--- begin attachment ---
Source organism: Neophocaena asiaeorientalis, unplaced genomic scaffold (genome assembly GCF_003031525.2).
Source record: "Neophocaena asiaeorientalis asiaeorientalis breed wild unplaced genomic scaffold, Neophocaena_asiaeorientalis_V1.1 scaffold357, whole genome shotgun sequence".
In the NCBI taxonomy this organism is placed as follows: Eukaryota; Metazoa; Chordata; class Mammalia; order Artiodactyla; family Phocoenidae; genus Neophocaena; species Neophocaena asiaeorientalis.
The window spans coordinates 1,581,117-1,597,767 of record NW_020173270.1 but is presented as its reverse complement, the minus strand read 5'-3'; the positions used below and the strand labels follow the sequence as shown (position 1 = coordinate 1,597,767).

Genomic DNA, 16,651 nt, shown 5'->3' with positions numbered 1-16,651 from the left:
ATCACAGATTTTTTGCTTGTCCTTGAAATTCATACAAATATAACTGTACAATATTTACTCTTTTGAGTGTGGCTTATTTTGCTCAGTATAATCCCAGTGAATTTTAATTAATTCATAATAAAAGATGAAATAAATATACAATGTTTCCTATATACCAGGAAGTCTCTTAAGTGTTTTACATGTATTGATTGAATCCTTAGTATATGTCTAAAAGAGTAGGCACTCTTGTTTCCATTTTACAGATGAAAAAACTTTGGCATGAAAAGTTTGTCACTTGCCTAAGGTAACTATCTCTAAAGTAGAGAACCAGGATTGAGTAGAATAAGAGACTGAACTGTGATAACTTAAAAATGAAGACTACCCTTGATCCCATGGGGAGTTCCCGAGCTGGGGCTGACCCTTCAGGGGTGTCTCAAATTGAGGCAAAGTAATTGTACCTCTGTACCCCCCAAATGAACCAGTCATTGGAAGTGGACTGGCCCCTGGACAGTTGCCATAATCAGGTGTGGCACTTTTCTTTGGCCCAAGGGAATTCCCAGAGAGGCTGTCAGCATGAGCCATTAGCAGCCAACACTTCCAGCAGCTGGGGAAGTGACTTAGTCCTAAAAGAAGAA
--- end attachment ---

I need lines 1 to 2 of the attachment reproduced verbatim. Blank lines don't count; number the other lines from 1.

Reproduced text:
Source organism: Neophocaena asiaeorientalis, unplaced genomic scaffold (genome assembly GCF_003031525.2).
Source record: "Neophocaena asiaeorientalis asiaeorientalis breed wild unplaced genomic scaffold, Neophocaena_asiaeorientalis_V1.1 scaffold357, whole genome shotgun sequence".